House of Darken Page 1

Author: Jaymin Eve

Series: Secret Keepers #1

Genres: Fantasy


“Are you okay, Emma?”

Turning from the window, I was more than happy to get out of my own head. The endless forests of the Pacific Northwest were keeping me somewhat entertained, but I couldn’t wait to finally arrive at our new home and escape this car. Let’s just say it had been a long trip from Roswell, New Mexico.

“Yeah, I’m good,” I said, my lips curving up. “Just over-thinking. You know me.” My smile was still a little shocking – to me and Sara both judging by her widened eyes. Until recently I rarely smiled.

As she reached back to give my hand a squeeze, I took a closer look at her and felt concern tinge my emotions. She was pale, eyes puffy, and her normally rich brown skin was washed out. Her dark corkscrew curls were a mess.

“Are you okay?” I asked, leaning forward in my seat as she let go of my hand.

She nodded, and I was relieved as her weary features relaxed. “Just ready to get out of this car. We’re close now. Only another twenty or so minutes.”

Leaning back, I wrapped my hands around my necklace, the only thing I still possessed from before the fire. It was an opal … maybe. No one actually knew what the oddly shaped and textured stone was, but it had faint opal coloring, so that was what I went with.

It had been my mom’s. She gave it to me on my seventeenth birthday; I still couldn’t believe that had almost been a year ago. I remembered the day so clearly, each moment as it flashed across my mind was sharp and biting. We’d gone to the beach and gotten ice cream. I’d picked out my first car later that afternoon.

A perfect day.

Next month I would turn eighteen. The first birthday without my parents. I was dreading it with every fiber of my being. Flames tore apart my world last New Year’s Eve – a time for new beginnings, but for me it was the end.

Eight months since the fire and I was still haunted … tormented. Summer was almost over and I was moving to a new town. Again. Sara and Michael, my guardians, were the only two of my parents’ friends who gave a damn about anything to do with me after the fire, and since I had no other family to speak of, I was grateful to them. They took in a grieving, broken mess of human and somehow provided me with what I needed to claw my way from the darkness.

Space, then support. Warmth and love followed.

I’m not sure I would have survived without them, which, frankly, scared the hell out of me. I didn’t want to rely on anybody anymore. Knowing they could be gone in an instant was terrifying, and there were plenty of days I was tempted to run from them, to escape their cheerful faces and happy world. But as those moments of panic passed, I remembered how lucky I was. I was not in the system. I was not alone.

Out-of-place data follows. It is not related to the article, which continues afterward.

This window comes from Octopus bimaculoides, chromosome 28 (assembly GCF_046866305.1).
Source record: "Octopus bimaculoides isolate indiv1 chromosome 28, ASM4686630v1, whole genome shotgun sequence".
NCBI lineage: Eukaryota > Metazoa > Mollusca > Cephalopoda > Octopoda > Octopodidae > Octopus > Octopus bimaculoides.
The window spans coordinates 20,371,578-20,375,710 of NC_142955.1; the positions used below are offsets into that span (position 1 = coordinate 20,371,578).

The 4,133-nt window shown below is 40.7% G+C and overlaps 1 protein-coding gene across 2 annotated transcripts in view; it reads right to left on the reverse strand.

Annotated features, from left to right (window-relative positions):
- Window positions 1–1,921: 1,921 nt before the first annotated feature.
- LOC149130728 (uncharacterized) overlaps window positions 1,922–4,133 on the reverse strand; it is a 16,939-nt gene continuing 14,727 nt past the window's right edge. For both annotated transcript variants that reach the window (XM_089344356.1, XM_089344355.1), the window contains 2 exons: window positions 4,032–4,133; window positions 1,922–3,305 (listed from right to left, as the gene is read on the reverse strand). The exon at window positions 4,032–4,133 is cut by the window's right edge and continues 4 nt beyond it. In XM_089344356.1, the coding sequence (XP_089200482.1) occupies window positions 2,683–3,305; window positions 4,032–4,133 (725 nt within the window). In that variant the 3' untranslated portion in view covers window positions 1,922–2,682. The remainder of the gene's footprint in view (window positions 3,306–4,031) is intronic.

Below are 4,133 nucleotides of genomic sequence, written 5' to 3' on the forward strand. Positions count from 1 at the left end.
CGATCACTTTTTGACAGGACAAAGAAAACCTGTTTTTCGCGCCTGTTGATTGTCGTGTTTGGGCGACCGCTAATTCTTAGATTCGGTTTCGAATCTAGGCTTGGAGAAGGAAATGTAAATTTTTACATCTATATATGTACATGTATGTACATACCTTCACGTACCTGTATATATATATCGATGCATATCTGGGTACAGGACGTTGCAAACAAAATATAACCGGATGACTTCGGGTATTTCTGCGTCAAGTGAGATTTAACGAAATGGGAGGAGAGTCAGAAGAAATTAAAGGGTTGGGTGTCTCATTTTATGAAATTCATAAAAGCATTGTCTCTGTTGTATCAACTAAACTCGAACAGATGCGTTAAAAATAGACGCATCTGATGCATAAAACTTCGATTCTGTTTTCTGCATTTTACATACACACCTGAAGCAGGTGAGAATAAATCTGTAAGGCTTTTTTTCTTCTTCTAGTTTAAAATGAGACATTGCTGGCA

Michael shifted forward, squinting through the front window, focused upwards for a minute. He was very Irish in coloring: pale skin, hazel eyes, and carrot orange hair. He only had to walk across the yard and he burned, unlike his wife who could sunbake for hours. I loved the diversity between him and Sara. Not to mention how epic their love was.

In a world of broken people and marriages, those two gave me hope.

“Hopefully we’ll beat this storm,” Michael finally said as he straightened. “I don’t like the thought of moving in during a downpour.” Dark, angry clouds were awash in the sky, which had been blue not ten minutes earlier. The turbulent masses swirled and dotted about, trying to eclipse the last light of the afternoon.

Storms never bothered me. I quite enjoyed the heavy crash of thunder, the spark of lightning, the soothing pitter-patter of rain as it washed across the land. It felt like the earth was cleansing, a new start.

Michael turned a worried look toward his wife. “Think we’ll make it in time?”

Sara began reassuring her storm-hating husband that we’d have plenty of time, and I had to hide my smile. We had a box and a suitcase each. Even if a hurricane sprang up it really wasn’t going to be a huge problem to move in. Except, of course, there was no chance any rental we could afford would be able to withstand a swift wind, let alone a serious storm.

I had already moved twice in the eight months I’d lived with the Finnegans, and both times our furnished rentals were one step up from slums. But hey, it was a roof over our heads. Growing up I’d lived solidly middle class, always thinking my parents had plenty of money. After they died, I learned there was only enough left to cover their bills. After losing your only family, though, being poor was sort of insignificant. When I was hungry, I put things into perspective and dealt with it like an adult.

“What’s in Astoria, Oregon, anyway?” I asked, dropping my necklace back beneath my tank and pushing my wavy hair behind my ears. Already the humidity from the storm had my hair going haywire. It was long, a mixture of curls and waves, in a rich auburn color. The red explained my temper; the curls were from parts unknown. My parents were both straight-haired brunettes.